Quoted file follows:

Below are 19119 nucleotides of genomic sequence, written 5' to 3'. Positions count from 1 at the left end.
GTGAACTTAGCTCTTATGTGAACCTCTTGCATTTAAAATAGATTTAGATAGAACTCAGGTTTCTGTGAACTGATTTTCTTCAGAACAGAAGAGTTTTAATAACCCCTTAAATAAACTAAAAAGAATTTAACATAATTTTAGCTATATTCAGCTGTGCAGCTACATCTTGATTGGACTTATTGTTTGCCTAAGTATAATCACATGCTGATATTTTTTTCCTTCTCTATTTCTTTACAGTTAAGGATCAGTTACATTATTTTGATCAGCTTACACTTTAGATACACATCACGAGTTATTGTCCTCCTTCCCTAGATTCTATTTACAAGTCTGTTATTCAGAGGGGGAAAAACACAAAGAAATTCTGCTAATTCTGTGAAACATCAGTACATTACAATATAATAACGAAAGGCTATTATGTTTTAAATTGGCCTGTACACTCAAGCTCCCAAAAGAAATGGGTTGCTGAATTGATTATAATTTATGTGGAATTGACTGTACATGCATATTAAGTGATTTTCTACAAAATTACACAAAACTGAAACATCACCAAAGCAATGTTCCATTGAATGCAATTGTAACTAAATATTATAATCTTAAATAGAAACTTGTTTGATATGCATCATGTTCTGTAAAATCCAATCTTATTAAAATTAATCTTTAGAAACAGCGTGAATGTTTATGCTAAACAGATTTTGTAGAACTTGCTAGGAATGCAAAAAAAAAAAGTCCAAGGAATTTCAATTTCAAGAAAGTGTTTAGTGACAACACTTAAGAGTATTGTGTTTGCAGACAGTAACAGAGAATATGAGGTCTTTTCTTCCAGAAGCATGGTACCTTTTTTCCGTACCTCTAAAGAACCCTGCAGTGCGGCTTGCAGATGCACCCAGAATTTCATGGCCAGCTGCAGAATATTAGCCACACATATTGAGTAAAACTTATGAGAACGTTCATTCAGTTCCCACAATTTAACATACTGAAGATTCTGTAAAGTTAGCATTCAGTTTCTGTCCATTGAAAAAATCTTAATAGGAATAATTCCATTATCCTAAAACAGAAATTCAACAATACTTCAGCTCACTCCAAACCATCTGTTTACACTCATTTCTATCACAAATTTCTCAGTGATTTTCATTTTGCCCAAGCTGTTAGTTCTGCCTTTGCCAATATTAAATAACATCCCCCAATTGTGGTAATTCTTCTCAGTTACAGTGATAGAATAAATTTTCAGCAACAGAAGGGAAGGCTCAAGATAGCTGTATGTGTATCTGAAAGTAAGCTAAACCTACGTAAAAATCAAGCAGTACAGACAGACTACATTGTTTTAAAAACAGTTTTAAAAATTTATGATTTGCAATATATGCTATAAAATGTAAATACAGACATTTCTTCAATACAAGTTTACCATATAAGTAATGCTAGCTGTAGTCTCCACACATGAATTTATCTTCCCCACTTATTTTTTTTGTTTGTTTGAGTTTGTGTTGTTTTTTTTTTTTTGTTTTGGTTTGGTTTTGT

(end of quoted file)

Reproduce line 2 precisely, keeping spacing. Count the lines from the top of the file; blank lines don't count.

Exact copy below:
GTGAACTTAGCTCTTATGTGAACCTCTTGCATTTAAAATAGATTTAGATAGAACTCAGGTTTCTGTGAACTGATTTTCTTCAGAACAGAAGAGTTTTAATAACCCCTTAAATAAACTAAAAAGAATTTAACATAATTTTAGCTATATTCAGCTGTGCAGCTACATCTTGATTGGACTTATTGTTTGCCTAAGTATAATCACATGCTGATATTTTTTTCCTTCTCTATTTCTTTACAGTTAAGGATCAGTTACATTATTTTGATCAGCTTACACTTTAGATACACATCACGAGTTATTGTCCTCCTTCCCTAGATTCTATTTACAAGTCTGTTATTCAGAGGGGGAAAAACACAAAGAAATTCTGCTAATTCTGTGAAACATCAGTACATTACAATATAATAACGAAAGGCTATTATGTTTTAAATTGGCCTGTACACTCAAGCTCCCAAAAGAAATGGGTTGCTGAATTGATTATAATTTATGTGGAATTGACTGTACATGCATATTAAGTGATTTTCTACAAAATTACACAAAACTGAAACATCACCAAAGCAATGTTCCATTGAATGCAATTGTAACTAAATATTATAATCTTAAATAGAAACTTGTTTGATATGCATCATGTTCTGTAAAATCCAATCTTATTAAAATTAATCTTTAGAAACAGCGTGAATGTTTATGCTAAACAGATTTTGTAGAACTTGCTAGGAATGCAAAAAAAAAAAGTCCAAGGAATTTCAATTTCAAGAAAGTGTTTAGTGACAACACTTAAGAGTATTGTGTTTGCAGACAGTAACAGAGAATATGAGGTCTTTTCTTCCAGAAGCATGGTACCTTTTTTCCGTACCTCTAAAGAACCCTGCAGTGCGGCTTGCAGATGCACCCAGAATTTCATGGCCAGCTGCAGAATATTAGCCACACATATTGAGTAAAACTTATGAGAACGTTCATTCAGTTCCCACAATTTAACATACTGAAGATTCTGTAAAGTTAGCATTCAGTTTCTGTCCATTGAAAAAATCTTAATAGGAATAATTCCATTATCCTAAAACAGAAATTCAACAATACTTCAGCTCACTCCAAACCATCTGTTTACACTCATTTCTATCACAAATTTCTCAGTGATTTTCATTTTGCCCAAGCTGTTAGTTCTGCCTTTGCCAATATTAAATAACATCCCCCAATTGTGGTAATTCTTCTCAGTTACAGTGATAGAATAAATTTTCAGCAACAGAAGGGAAGGCTCAAGATAGCTGTATGTGTATCTGAAAGTAAGCTAAACCTACGTAAAAATCAAGCAGTACAGACAGACTACATTGTTTTAAAAACAGTTTTAAAAATTTATGATTTGCAATATATGCTATAAAATGTAAATACAGACATTTCTTCAATACAAGTTTACCATATAAGTAATGCTAGCTGTAGTCTCCACACATGAATTTATCTTCCCCACTTATTTTTTTTGTTTGTTTGAGTTTGTGTTGTTTTTTTTTTTTTGTTTTGGTTTGGTTTTGT